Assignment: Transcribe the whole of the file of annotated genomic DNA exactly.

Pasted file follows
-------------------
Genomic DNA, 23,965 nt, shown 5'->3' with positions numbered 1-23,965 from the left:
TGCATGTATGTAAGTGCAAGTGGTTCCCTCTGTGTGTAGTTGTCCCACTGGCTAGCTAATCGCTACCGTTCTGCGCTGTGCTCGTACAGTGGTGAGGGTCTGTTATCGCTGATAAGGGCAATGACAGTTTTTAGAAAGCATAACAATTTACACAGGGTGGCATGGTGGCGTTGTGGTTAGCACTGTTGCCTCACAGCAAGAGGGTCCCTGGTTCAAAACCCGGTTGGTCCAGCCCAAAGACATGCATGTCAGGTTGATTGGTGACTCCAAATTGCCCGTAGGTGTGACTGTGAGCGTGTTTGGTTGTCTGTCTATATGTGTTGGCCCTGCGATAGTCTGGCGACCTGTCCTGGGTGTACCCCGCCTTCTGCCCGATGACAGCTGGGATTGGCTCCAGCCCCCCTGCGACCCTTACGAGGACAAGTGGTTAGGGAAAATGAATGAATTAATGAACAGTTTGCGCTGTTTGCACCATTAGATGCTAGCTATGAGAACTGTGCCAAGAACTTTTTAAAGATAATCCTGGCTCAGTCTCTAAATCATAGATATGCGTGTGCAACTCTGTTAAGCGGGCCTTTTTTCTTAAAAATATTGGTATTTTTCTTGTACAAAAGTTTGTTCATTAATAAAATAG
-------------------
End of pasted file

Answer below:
Genomic DNA, 23,965 nt, shown 5'->3' with positions numbered 1-23,965 from the left:
TGCATGTATGTAAGTGCAAGTGGTTCCCTCTGTGTGTAGTTGTCCCACTGGCTAGCTAATCGCTACCGTTCTGCGCTGTGCTCGTACAGTGGTGAGGGTCTGTTATCGCTGATAAGGGCAATGACAGTTTTTAGAAAGCATAACAATTTACACAGGGTGGCATGGTGGCGTTGTGGTTAGCACTGTTGCCTCACAGCAAGAGGGTCCCTGGTTCAAAACCCGGTTGGTCCAGCCCAAAGACATGCATGTCAGGTTGATTGGTGACTCCAAATTGCCCGTAGGTGTGACTGTGAGCGTGTTTGGTTGTCTGTCTATATGTGTTGGCCCTGCGATAGTCTGGCGACCTGTCCTGGGTGTACCCCGCCTTCTGCCCGATGACAGCTGGGATTGGCTCCAGCCCCCCTGCGACCCTTACGAGGACAAGTGGTTAGGGAAAATGAATGAATTAATGAACAGTTTGCGCTGTTTGCACCATTAGATGCTAGCTATGAGAACTGTGCCAAGAACTTTTTAAAGATAATCCTGGCTCAGTCTCTAAATCATAGATATGCGTGTGCAACTCTGTTAAGCGGGCCTTTTTTCTTAAAAATATTGGTATTTTTCTTGTACAAAAGTTTGTTCATTAATAAAATAG